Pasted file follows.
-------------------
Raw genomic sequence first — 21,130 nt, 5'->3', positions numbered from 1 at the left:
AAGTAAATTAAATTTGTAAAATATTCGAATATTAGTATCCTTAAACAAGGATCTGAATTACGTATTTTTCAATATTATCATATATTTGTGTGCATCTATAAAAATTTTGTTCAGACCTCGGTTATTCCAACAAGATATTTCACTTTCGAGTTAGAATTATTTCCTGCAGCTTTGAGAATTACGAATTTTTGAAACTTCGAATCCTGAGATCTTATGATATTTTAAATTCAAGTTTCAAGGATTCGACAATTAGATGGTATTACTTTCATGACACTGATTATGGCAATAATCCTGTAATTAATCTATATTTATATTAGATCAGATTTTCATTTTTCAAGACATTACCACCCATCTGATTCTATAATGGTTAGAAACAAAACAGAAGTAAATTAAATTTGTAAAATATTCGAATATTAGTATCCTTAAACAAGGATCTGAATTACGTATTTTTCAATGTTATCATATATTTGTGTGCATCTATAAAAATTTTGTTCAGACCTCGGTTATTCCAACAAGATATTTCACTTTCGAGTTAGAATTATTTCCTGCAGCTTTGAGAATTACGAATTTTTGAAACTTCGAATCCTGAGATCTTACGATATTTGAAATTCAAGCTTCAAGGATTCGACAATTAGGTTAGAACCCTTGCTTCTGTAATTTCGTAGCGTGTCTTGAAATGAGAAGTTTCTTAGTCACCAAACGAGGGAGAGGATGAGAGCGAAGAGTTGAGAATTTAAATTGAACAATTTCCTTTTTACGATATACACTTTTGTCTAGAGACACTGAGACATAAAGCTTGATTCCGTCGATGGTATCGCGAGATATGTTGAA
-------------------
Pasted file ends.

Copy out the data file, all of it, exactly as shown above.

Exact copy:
Raw genomic sequence first — 21,130 nt, 5'->3', positions numbered from 1 at the left:
AAGTAAATTAAATTTGTAAAATATTCGAATATTAGTATCCTTAAACAAGGATCTGAATTACGTATTTTTCAATATTATCATATATTTGTGTGCATCTATAAAAATTTTGTTCAGACCTCGGTTATTCCAACAAGATATTTCACTTTCGAGTTAGAATTATTTCCTGCAGCTTTGAGAATTACGAATTTTTGAAACTTCGAATCCTGAGATCTTATGATATTTTAAATTCAAGTTTCAAGGATTCGACAATTAGATGGTATTACTTTCATGACACTGATTATGGCAATAATCCTGTAATTAATCTATATTTATATTAGATCAGATTTTCATTTTTCAAGACATTACCACCCATCTGATTCTATAATGGTTAGAAACAAAACAGAAGTAAATTAAATTTGTAAAATATTCGAATATTAGTATCCTTAAACAAGGATCTGAATTACGTATTTTTCAATGTTATCATATATTTGTGTGCATCTATAAAAATTTTGTTCAGACCTCGGTTATTCCAACAAGATATTTCACTTTCGAGTTAGAATTATTTCCTGCAGCTTTGAGAATTACGAATTTTTGAAACTTCGAATCCTGAGATCTTACGATATTTGAAATTCAAGCTTCAAGGATTCGACAATTAGGTTAGAACCCTTGCTTCTGTAATTTCGTAGCGTGTCTTGAAATGAGAAGTTTCTTAGTCACCAAACGAGGGAGAGGATGAGAGCGAAGAGTTGAGAATTTAAATTGAACAATTTCCTTTTTACGATATACACTTTTGTCTAGAGACACTGAGACATAAAGCTTGATTCCGTCGATGGTATCGCGAGATATGTTGAA